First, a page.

“Self-absorption is different from self-love.” (111, quoted from Diana Spechler’s novel SKINNY)

This struck a chord with me because I know a few people who don’t fully comprehend the distinction between these two things, or can’t cross the bridge from one to the other. (And perhaps I’m guilty myself at times.) It’s kind of ironic how much you can focus on the self, and it comes off as ego, when really it’s more reflective of a deep well of insecurity.

It makes perfect sense that many of us obsess over our bodies. There is nothing more inescapable. Our bodies move us through our lives. They bring pleasure and pain. Sometimes our bodies serve us well, and other times our bodies become terribly inconvenient. (113)

I’ve gone through ups and downs with my body image over the years. (What young woman hasn’t?) Puberty is notoriously tough, but pregnancy has been surprisingly fraught too. My body is doing incredible things for my baby girl, and I am extremely grateful for how well it is “tolerating” pregnancy. (My OB’s words, haha, not mine.) But at the same time, my body has also morphed into something unfamiliar, seemingly overnight. And it continues to grow, becoming increasingly foreign and uncomfortable, both physically and emotionally.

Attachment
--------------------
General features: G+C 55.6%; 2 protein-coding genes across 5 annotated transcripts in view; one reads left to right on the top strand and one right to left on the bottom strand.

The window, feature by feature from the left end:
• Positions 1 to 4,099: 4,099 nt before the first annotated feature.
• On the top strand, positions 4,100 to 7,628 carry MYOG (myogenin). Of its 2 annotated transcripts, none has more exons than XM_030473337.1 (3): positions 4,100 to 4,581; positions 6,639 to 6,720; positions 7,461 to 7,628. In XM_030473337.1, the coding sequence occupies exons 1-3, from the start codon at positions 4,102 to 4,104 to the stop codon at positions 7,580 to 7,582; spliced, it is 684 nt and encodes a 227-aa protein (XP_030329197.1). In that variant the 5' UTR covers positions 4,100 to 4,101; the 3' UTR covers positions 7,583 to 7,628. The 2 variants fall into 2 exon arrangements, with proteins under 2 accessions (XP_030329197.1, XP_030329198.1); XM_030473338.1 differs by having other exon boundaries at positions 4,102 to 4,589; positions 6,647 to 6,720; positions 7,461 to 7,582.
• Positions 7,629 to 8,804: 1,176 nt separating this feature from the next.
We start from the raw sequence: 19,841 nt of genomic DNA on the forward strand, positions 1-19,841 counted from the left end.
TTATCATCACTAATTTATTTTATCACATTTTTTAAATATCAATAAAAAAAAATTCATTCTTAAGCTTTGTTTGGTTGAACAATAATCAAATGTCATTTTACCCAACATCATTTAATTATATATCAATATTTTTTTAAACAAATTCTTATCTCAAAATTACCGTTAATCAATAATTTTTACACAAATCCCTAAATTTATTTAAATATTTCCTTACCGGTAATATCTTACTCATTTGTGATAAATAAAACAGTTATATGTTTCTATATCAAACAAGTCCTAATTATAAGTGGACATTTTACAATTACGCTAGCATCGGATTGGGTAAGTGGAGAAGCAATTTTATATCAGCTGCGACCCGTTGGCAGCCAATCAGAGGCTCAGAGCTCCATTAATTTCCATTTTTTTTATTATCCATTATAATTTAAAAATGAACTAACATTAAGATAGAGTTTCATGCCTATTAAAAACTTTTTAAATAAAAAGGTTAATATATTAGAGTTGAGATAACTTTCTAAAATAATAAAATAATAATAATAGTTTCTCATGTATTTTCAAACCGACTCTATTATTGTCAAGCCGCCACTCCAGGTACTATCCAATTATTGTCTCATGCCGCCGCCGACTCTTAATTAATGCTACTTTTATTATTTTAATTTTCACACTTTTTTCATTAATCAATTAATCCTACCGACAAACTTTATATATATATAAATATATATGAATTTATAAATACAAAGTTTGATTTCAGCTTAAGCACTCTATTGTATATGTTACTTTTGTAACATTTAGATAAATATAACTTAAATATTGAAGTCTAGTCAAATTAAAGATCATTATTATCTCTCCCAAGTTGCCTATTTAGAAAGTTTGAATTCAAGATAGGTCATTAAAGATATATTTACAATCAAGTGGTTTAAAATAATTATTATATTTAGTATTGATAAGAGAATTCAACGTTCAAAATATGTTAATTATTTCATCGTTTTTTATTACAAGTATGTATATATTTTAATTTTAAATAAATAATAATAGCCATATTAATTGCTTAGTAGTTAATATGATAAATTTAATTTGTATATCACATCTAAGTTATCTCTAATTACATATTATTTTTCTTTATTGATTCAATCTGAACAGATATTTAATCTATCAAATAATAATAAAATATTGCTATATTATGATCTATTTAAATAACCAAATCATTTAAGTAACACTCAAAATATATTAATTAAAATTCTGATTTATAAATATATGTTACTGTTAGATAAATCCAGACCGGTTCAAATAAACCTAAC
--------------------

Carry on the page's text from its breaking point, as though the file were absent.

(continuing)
In the end, the price cannot be separated from the gift, so I will pay it. I will even embrace it, for the strange and wonderful marvel that it is.

But I won’t pretend that it doesn’t also trouble me sometimes.

Just because you survive something does not mean you are strong. (144)

I like this as a counterpoint to the famous saying, What doesn’t kill you makes you stronger. I don’t think one is more true than the other; I just think it’s worth acknowledging that both are possibilities.